Review: Silent Hill 2

-Shawn Trautman

Silent Hill 2, the sequel to the excellent survival-horror game on the original PlayStation, is a game that lends itself to a lot of superlatives and hyperbole. The scariest game I’ve ever played? Yes. The best and most affecting story I’ve ever experienced in a game? Yes. The best game of its generation? Probably not, but it easily nabs a respectable top ten spot. I’ll get to the details next, but if you’re the type that reads game reviews to find out whether or not a game is worth your time and money, stop reading now and buy this game immediately. If you are at all interested in narratives or stories in games, you cannot afford to miss out on Silent Hill 2. For the rest of you, read on…

I usually break up my reviews into sections - gameplay, story, and then presentation (visuals/sound), since with most games, each of these aspects exists independently from the others. But that method makes less sense with this game, as each of those aspects is wrapped up in and supports each of the others, and they ultimately all act in service of the narrative. I’ll still do it, but start with story this time.

STORY/NARRATIVE- You play as James Sunderland, a young-ish widower who receives a letter from his wife Mary, now dead from cancer for three years, asking him to come to their “special place,” the town of Silent Hill. Now, you and I can see this is a terrible idea, but James is a neurotic and broken man, wracked with guilt and sadness over the death of his wife, and he decides to follow her summons to the town. Upon arrival, he finds an eerie ghost town, covered in fog and devoid of almost all life, save for a small handful of people of dubious trustworthiness. 

Once you arrive in town, you go about the task of figuring out where you are supposed to meet your dead wife, and how to get there. Unlike in the original Silent Hill, you really never concern yourself with why this town is deserted, and why there are terrifying creatures roaming the streets. You don’t even attempt to solve this mystery. This story is a much more personal one, and I think it’s better for it.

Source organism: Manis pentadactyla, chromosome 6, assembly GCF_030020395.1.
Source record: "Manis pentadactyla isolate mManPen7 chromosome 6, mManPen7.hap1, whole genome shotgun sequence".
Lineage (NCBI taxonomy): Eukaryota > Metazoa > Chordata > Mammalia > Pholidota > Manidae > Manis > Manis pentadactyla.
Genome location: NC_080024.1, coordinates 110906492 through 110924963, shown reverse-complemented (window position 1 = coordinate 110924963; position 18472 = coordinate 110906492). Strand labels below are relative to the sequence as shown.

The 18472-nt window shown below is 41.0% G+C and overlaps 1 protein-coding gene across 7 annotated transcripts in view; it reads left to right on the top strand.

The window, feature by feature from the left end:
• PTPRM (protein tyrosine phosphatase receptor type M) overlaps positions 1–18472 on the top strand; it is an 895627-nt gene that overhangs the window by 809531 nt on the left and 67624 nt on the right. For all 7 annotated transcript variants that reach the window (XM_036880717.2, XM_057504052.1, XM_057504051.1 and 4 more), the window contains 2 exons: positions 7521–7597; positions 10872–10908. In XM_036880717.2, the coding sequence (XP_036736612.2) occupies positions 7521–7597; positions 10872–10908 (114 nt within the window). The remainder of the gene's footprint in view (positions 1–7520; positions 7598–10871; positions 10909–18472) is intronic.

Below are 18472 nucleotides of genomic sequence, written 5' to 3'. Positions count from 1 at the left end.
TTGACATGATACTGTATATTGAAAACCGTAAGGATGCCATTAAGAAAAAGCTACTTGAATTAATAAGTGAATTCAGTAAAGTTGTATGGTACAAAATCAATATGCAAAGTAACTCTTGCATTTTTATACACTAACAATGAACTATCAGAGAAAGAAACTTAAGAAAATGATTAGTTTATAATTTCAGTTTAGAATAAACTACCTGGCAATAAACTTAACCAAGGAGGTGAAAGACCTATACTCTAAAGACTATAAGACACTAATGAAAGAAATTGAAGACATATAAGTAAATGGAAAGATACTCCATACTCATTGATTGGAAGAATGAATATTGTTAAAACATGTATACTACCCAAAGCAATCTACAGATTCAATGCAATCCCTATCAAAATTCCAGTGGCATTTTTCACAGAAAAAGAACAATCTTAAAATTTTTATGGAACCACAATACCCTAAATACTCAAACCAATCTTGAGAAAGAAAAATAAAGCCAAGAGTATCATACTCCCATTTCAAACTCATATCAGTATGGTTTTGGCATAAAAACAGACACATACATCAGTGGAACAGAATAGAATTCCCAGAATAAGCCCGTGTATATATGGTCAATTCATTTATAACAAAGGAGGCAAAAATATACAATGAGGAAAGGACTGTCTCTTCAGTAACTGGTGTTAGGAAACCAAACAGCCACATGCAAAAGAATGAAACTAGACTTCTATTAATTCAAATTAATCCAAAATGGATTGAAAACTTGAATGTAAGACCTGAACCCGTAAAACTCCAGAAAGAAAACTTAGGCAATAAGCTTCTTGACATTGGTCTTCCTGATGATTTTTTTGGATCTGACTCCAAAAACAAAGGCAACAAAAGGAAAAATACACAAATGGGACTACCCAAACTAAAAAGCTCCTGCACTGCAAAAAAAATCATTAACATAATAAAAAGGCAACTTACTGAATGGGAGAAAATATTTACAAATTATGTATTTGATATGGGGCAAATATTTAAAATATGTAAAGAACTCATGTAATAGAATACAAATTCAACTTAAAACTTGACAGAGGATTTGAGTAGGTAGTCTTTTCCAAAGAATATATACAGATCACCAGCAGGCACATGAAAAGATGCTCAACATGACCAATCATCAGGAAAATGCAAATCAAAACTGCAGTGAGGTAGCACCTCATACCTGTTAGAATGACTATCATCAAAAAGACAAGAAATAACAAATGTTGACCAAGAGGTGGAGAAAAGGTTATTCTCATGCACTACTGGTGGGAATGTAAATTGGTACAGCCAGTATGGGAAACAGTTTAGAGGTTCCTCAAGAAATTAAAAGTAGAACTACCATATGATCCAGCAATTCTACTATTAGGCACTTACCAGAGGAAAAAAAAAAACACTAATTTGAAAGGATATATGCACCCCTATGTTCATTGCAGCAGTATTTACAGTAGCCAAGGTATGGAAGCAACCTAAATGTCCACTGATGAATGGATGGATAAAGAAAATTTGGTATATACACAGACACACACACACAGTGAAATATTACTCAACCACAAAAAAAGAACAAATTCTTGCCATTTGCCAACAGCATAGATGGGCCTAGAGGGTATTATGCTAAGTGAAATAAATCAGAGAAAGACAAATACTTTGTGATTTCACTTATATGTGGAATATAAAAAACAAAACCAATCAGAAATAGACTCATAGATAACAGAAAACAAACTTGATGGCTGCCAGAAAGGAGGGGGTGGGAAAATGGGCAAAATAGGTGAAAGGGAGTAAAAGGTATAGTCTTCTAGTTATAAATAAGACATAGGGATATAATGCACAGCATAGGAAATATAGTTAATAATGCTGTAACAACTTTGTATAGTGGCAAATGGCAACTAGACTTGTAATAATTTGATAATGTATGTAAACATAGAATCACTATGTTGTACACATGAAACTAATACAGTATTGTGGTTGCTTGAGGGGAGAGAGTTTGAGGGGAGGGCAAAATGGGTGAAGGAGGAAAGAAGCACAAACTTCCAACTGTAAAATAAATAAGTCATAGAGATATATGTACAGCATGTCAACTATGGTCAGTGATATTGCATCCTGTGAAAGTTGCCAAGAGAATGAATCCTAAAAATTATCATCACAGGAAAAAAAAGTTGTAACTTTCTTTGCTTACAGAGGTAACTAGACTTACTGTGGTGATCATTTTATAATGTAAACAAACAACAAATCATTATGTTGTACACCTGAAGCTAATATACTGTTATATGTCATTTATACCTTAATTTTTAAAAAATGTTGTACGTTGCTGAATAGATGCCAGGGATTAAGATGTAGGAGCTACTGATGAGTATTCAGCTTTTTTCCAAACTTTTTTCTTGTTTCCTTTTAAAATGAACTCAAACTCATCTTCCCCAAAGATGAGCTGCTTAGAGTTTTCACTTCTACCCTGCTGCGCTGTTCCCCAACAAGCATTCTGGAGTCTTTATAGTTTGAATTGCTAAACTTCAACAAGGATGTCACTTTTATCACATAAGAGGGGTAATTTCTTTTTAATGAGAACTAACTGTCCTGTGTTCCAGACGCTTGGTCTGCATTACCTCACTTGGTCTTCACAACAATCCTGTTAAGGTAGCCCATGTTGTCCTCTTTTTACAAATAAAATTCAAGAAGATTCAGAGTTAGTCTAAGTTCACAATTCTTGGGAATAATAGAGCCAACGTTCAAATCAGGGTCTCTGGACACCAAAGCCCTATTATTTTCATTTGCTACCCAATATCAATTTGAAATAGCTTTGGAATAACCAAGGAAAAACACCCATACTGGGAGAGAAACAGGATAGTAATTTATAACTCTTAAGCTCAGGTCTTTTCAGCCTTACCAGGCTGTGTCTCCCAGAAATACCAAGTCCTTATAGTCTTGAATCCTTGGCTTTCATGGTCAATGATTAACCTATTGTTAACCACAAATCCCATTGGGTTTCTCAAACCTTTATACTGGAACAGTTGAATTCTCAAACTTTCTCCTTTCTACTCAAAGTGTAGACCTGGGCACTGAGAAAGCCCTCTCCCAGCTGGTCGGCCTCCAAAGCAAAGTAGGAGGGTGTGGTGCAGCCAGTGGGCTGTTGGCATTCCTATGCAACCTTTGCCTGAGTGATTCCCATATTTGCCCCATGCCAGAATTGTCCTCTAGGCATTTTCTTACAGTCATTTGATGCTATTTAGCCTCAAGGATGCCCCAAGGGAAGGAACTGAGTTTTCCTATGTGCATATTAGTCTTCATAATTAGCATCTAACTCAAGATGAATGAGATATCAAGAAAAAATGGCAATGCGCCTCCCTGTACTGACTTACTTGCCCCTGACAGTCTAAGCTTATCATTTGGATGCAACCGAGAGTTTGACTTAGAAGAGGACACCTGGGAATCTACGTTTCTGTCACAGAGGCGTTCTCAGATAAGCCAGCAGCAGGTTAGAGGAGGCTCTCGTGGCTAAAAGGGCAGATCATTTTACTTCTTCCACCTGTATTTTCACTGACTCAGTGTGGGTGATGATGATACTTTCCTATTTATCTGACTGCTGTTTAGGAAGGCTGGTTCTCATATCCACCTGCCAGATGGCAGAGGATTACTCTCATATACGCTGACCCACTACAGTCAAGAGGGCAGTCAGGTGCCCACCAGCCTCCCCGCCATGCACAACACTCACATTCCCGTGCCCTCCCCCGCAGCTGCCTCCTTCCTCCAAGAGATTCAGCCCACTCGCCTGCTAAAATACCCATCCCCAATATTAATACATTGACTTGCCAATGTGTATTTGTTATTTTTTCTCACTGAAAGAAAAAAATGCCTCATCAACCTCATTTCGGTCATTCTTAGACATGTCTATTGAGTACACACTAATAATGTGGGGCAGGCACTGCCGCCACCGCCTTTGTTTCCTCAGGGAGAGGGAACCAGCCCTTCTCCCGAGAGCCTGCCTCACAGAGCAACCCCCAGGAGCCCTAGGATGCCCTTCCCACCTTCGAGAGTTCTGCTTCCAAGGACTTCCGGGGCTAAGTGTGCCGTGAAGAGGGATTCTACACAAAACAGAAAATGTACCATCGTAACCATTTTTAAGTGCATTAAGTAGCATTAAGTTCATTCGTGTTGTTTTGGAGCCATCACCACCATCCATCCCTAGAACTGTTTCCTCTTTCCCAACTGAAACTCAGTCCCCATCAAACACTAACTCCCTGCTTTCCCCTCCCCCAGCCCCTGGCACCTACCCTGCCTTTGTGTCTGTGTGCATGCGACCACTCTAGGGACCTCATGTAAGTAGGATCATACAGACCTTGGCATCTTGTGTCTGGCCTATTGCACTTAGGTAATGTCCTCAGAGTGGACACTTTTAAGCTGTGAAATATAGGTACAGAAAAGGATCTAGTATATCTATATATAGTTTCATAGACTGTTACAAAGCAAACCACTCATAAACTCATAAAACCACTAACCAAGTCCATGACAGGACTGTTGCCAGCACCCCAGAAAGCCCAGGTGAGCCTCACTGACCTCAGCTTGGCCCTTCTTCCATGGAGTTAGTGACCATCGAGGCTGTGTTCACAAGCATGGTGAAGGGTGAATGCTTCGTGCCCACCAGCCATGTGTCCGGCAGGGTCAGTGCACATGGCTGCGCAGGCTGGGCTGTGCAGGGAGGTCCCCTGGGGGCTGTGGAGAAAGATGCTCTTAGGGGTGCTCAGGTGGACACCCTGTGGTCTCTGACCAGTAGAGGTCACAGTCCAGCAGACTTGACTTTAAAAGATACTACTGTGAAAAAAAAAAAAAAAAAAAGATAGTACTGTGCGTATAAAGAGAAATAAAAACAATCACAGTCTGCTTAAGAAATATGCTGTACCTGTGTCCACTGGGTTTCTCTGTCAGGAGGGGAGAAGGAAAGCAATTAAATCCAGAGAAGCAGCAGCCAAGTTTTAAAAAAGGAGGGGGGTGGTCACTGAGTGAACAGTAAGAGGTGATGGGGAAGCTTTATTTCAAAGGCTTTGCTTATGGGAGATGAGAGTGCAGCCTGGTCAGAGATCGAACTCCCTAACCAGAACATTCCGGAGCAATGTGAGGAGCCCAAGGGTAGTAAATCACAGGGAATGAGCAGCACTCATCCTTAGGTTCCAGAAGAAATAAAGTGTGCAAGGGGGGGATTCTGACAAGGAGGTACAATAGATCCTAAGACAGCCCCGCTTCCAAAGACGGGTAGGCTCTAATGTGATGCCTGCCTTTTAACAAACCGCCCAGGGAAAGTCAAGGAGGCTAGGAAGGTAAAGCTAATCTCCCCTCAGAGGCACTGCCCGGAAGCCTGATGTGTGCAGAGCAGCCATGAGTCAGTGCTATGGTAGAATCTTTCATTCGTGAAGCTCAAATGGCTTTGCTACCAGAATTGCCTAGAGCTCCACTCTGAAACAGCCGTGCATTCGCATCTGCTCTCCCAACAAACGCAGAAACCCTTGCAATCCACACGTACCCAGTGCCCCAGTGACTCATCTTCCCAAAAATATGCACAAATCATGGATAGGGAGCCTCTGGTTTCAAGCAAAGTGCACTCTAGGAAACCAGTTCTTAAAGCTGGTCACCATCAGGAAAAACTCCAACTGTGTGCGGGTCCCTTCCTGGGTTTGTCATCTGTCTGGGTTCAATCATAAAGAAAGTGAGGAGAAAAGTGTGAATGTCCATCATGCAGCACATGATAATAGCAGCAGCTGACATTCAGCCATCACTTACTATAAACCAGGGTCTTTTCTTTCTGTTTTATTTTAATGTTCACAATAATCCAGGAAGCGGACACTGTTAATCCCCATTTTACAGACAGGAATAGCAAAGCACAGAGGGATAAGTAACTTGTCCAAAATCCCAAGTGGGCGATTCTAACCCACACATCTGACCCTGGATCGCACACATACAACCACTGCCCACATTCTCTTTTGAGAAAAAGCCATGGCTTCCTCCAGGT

That doesn’t mean that the ancillary narrative of the town is not interesting, though. With each new area you enter, you catch fleeting glimpses of things not related to the main story, but incredibly engrossing anyway. From patient logs at a mental ward in a hospital, to diaries and photos left behind in motels, to terrifying accounts of murders in a tossed-out newspaper. All of these flesh out the creepy town of Silent Hill, and they all serve to build upon the growing feeling of dread and unease the game so masterfully creates. The most frightening early examples of this are the first and second appearances of Pyramid Head. [MILD SPOILERS AHEAD] The first time you encounter this hulking, powerful creature, he is merely standing on the other side of a gate from you, not posing a threat or even moving, but his mere presence is frightening. The second time, you actually stumble upon Pyramid Head appearing to rape another one of the monsters in the game. You hide in a closet while you witness this. Again, he poses no direct threat to you, but the intrinsically horrifying image of rape, coupled with the notion that this man is capable of doing this to enemies theoretically on his side is extremely unsettling. [END SPOILERS]

But ultimately it is James’ story that keeps you moving, and it is a tragic one. The game is scary and unsettling most of the time, but the rest of the time it is just plain sad. There are a half-dozen possible endings, each acheivable through small, unnoticed in-game actions. Konami has decided not to canonize any of them, so there are no “real” and “alternate” endings. After reading up on the alternatives, it turns out the one I got was the rarest and the saddest, but I felt the best. At the end, the writing, the voice acting and the art direction all combined for the most brutally, bone-crunchingly sad ending I have ever seen in a game, but it was so beautifully done I wouldn’t dream of complaining. The game subtly psychologically profiles you as you play, and so in a way the ending you receive is the one you deserve. To say much more would be to spoil it, so I’ll just say this: the story in Silent Hill 2 is the most affecting, engrossing, and well-told videogame story I have ever experienced.